Xenophobia – or – Why do we hate that China is getting richer?

So I was reading the news a bit today, and I came across this story.  It’s about how the Chinese economy will overtake the US’s by 2016.

Well pardon me but…DUH!

Hello, McFly.  There are 1.5 billion Chinese.  1.5 BILLION.  The fact that their economy isn’t already head and shoulders above ours is a testimony to how backward they’ve been since Mao’s revolution as much as it is to how amazingly vibrant the US’s freer economy has been.

A little history.  The US currently produces 27-28% of the world’s total economic output.  This is important for a couple reasons:

  1. It puts the silliness to the tired guilty white liberal meme about how evil the US is for having 5% of the world’s population but using 25% of the world’s resources.  Forget for a moment that this is patently untrue: the US doesn’t use 25% of ALL resources in the world, just selected ones, like oil.  But the fact that using those 25% we produce 27-28% of all economic activity means we’re returning pretty good bang for the buck.  Go US!
  2. 200 years ago, do you know who was producing 28% of the world’s economic output?  Yep, you guess it: China.

China’s always been an economic powerhouse, except for a brief period started by the British Empire and continued by Mao’s murderous idiocy (and make no mistake, all Socialism/Communism is idiocy.  And murderous, too, for that matter).  But now that they’re starting to pull their heads out of their collective asses and embracing freedom, however slowly, it’s no surprise they’re back on the upswing.

Freedom works every time it’s tried.  You’d think this axiom wouldn’t have to be explained to people.  Ever.  But sadly, we have very powerful forces in this country who seem bound and determined to denigrate the virtues of freedom at every opportunity.  But I digress.

Anyway, it’s only natural that China will become a big economic force.  And India as well, for that matter.  Personally, I think it’s great.  Do you have any idea how many millions of people have lifted themselves out of abject poverty in China over the last twenty years, since they’ve begun to liberalize their economy?  It’s freaking awesome.

Which is why I find the comments section of this story so disturbing.  It’s unbelievable to me how people can be so resentful of others’ good fortune.  And so scared of the “outsider”.  It’s also sad how economically illiterate so many people are, that they think economics is a zero sum game.  If China’s doing better, that means we must be doing worse, right?

No.  That’s not how it works.

When someone, or many someones, become richer, EVERYONE ELSE becomes better off as well.  Economic activity begets more economic activity.  The pie grows, as long as its allowed to by the powers that be.

It shouldn’t surprise me.  One of our two major political parties makes its money, and gets its votes, by appealing to the most base, most ignorant, and most envious nature of people.  And we’ve systematically disassembled economics and civics education in this country.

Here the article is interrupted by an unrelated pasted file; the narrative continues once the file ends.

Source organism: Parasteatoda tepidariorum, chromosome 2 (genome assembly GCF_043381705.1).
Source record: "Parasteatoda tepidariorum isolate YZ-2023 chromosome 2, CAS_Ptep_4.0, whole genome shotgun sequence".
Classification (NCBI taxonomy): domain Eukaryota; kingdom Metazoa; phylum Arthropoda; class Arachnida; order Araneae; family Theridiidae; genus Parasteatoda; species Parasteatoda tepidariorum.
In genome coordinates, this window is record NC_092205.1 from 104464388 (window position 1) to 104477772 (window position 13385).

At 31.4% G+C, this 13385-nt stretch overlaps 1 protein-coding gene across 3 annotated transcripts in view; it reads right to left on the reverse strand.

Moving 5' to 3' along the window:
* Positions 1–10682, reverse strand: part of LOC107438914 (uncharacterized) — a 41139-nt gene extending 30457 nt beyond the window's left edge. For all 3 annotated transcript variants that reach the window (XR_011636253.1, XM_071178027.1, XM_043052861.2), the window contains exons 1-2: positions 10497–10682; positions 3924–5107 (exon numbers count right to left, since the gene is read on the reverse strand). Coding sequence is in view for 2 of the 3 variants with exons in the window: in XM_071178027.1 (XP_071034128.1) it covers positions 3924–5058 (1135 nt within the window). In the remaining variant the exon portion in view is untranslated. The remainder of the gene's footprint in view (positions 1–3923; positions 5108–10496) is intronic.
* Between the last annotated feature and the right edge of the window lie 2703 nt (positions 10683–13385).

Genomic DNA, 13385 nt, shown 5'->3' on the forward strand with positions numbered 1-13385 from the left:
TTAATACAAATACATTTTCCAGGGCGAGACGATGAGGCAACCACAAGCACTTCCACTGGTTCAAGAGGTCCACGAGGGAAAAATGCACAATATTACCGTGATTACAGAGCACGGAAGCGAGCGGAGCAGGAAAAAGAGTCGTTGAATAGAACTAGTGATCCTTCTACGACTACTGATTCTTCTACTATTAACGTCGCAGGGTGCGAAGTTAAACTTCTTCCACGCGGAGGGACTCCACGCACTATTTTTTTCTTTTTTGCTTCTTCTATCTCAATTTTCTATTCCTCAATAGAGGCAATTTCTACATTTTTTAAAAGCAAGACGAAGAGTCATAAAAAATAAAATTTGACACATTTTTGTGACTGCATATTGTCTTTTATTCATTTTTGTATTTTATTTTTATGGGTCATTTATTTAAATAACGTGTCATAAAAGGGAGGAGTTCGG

So now, instead of celebrating our neighbors’ good fortune, whether down the block, across town, or across the sea, we instead try everything we can to either retard their good fortune or to take from them and give to ourselves.

It’s really sad.  Pathetic, actually.

0 thoughts on “Xenophobia – or – Why do we hate that China is getting richer?”

    1. Wow. I’d never heard that side of things. That puts a different spin on it doesn’t it? You’re right: this is going to come bite them in the rump. Hard.

      Clearly they’ve not liberalized enough, at least in the construction sector. Just goes to show the folly of a central command economy doesn’t it?

      1. I don’t know if a central command economy is necessarily the problem. I feel like the problem is more lack of flexibility (yes I think central command can be flexible). They wanted to beat the US – they have. Now they have to sustain it, but they didn’t actually improve their infrastructure/quality of life among their citizens, they just met a target they arbitrarily set.

        If they were more realistic in the build and moved gradually, improving the country as they went, I think it could absolutely be sustainable. They could crush us beneath a boot-heel. But, with the average citizen making 6k/year now, unless their currency takes a huge spike (and/or ours a huge dive) they are pretty far off. They have to improve overall – not just meet monetary targets.

        YA: Cheat, Liar
        Adult: Shackled

        1. Which is the problem with a command economy. It’s impossible for a central commander have enough knowledge, creativity, intelligence, or know-how to effectively direct things. Nor do they have the incentives to really care about how people are really doing. To the bureaucrat in the Capitol, it will always come down to raw, aggregate numbers. Because that’s all he sees, and it’s all he can comprehend (there’s too much data for one person to know the details). It simply cannot work. History has proven this out time and time again. The Soviet Union was one big smokescreen for decades: the central planners pushed for numbers, and made things look good perhaps. On paper. They fooled a lot of analysts in the west for a long time; had them thinking the Soviets were doing well. But in reality, the country was decaying.